Person with clipboard talking to a chef in a restaurant
Graphic that shows three different types of interview questions you should be asking.

Use these questions to identify a candidate’s technical knowledge and abilities

Use these questions to determine how a candidate handled situations in the past

Use these questions to assess a candidate’s personal traits and cognitive skills

Why this matters

If it isn’t properly handled, cooked, or stored, raw meat can pose serious health risks to the public—including food poisoning, E. coli, and salmonella infections. Since your next food specialist will play a vital role in training other staff and ensuring best practices are followed, they need to have a firm grasp of food safety and hygiene standards.

What to listen for

  • Demonstrated knowledge of current industry best practices for storing and handling raw meat
  • A clear understanding of the serious health risks that irresponsibly handled food pose to the public
  • The ability to share knowledge in a way that is easy to grasp

Why this matters

Ensuring the food your business prepares and serves is fresh is key to keeping your customers safe. An ideal food specialist is vigilant about monitoring expiration dates, spotting spoiled ingredients, and disposing of them properly. But they also take measures to minimize food waste by proactively managing inventory.

What to listen for

  • Mentions of “first in, first out” or other relevant methods for managing inventory
  • Knowledge of the temperatures at which perishable foods should be stored
  • Knowledge of how long different perishable food items can be stored before they should be thrown out

Why this matters

Restaurants and other establishments that serve food must always keep their customers’ safety top of mind or risk becoming liable for illnesses and injuries incurred. When beverages are too hot, customers have been known to experience burns, sometimes requiring medical attention, so it’s important for staff to recognize what temperatures are acceptable.

What to listen for

  • The ability to cite a reasonable temperature range at which hot beverages can be served
  • An awareness of safety standards and knowledge of how to execute them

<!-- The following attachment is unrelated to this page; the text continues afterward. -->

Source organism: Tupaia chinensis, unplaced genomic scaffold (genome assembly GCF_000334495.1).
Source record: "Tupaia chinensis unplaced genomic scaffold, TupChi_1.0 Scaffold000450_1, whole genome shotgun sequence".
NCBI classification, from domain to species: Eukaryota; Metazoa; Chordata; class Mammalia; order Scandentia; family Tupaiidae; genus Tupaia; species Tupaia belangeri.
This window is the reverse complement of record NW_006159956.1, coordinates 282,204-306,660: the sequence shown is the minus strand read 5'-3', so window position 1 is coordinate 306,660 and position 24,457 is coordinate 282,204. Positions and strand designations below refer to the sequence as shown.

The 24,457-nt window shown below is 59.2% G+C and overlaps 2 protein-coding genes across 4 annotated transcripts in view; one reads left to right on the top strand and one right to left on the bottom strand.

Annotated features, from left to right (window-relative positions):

• Demonstrated care and concern for customers’ wellbeing

Why this matters

Customer service is an important component of most food specialist jobs. A strong candidate will prioritize customer satisfaction and remain courteous and accommodating (within reason) when addressing a patron’s dissatisfaction, even if the person in question is acting rudely.

What to listen for

  • Mentions of specific techniques and tactics used to de-escalate a tense or uncomfortable situation, such as offering a refund or free item
  • Ideally, the candidate will show they were able to resolve the situation in a way that left the customer satisfied

Why this matters

In any eating establishment, there’s plenty of side work that needs to be done when the employees aren’t busy preparing or serving food. Supplies such as napkins and condiments must be restocked. Inventory needs to be checked. Counter spaces and tables have to be wiped down. An ideal candidate will recognize that there’s always work to be done, even when business is slow, and won’t be afraid to roll up their sleeves.

What to listen for

  • Examples showing that the candidate always seeks out ways to support their coworkers and help the establishment run smoothly
  • Demonstrated willingness and enthusiasm for finding things to do without needing to be asked

Why this matters

Food specialists are often involved in recommending, developing, and leading training programs to ensure all team members have a thorough understanding of correct food handling procedures. As such, the best food specialists often exhibit strong leadership skills and are eager to impart their knowledge to their colleagues.

What to listen for

  • Examples of specific skills or procedures the candidate taught another team member
  • Demonstrated leadership ability, backed by an understanding of the importance of teamwork in a food service setting

Why this matters

To help their establishments achieve successful health department inspection ratings, food specialists need to continuously monitor evolving guidelines and regulations. This makes a constant learning attitude essential. Failing to follow guidelines could not only result in fines and reputational damage for the establishment, but could put customers at risk.

What to listen for

  • References to specific resources the candidate uses to monitor evolving regulations, such as health department memos
  • A commitment to keeping their skills and knowledge up to date

Why this matters

Great food specialists can think on their feet, even in a fast-paced environment. Many eating establishments and related businesses experience high volumes of customers, and a busy shift may present many scenarios where the resident food specialist needs to solve problems quickly and effectively to support their team.

What to listen for

  • Innovative solutions to the immediate problem, backed by steps the candidate would take to prevent the problem from recurring
  • Candidates may reference similar unexpected problems they were able to solve in high-pressure situations in the past

Why this matters

Food specialists work as part of a team, so you want to know that your candidate is willing to help their coworkers out during challenging situations to keep the business running smoothly and the customers happy. An ideal candidate will show they’re invested in the overall success of the establishment and that they take pride in offering customers exceptional service.

What to listen for

  • A strong teamwork ethos and enthusiasm for helping others
  • A great answer may draw on specific examples of occasions where the candidate helped a colleague, even if it wasn’t convenient for them